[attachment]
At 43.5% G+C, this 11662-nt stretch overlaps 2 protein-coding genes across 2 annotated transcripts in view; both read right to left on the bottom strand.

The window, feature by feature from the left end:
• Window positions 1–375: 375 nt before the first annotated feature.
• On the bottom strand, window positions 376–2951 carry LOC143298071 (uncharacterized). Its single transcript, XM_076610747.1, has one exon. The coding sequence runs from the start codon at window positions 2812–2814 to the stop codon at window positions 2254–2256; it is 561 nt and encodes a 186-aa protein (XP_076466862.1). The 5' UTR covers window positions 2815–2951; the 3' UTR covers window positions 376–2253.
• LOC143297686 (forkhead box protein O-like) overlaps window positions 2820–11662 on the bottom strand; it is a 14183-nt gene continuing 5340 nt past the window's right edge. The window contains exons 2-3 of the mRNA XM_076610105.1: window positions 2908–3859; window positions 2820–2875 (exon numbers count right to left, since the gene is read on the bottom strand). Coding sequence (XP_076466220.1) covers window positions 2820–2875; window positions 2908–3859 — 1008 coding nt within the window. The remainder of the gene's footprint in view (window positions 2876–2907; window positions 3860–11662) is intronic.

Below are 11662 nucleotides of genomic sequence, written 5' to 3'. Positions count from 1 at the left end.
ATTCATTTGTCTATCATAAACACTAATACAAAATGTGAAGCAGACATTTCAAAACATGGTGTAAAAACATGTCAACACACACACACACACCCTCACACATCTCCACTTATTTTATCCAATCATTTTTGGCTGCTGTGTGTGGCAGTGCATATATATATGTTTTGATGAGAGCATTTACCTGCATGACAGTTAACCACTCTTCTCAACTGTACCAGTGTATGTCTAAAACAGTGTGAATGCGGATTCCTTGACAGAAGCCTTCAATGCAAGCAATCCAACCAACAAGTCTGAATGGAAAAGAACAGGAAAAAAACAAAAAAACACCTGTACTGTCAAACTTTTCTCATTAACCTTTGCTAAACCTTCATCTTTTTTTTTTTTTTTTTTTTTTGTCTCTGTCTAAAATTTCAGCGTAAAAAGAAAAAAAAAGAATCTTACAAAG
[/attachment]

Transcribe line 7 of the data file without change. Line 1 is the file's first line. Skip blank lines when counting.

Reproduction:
ATTCATTTGTCTATCATAAACACTAATACAAAATGTGAAGCAGACATTTCAAAACATGGTGTAAAAACATGTCAACACACACACACACACCCTCACACATCTCCACTTATTTTATCCAATCATTTTTGGCTGCTGTGTGTGGCAGTGCATATATATATGTTTTGATGAGAGCATTTACCTGCATGACAGTTAACCACTCTTCTCAACTGTACCAGTGTATGTCTAAAACAGTGTGAATGCGGATTCCTTGACAGAAGCCTTCAATGCAAGCAATCCAACCAACAAGTCTGAATGGAAAAGAACAGGAAAAAAACAAAAAAACACCTGTACTGTCAAACTTTTCTCATTAACCTTTGCTAAACCTTCATCTTTTTTTTTTTTTTTTTTTTTTGTCTCTGTCTAAAATTTCAGCGTAAAAAGAAAAAAAAAGAATCTTACAAAG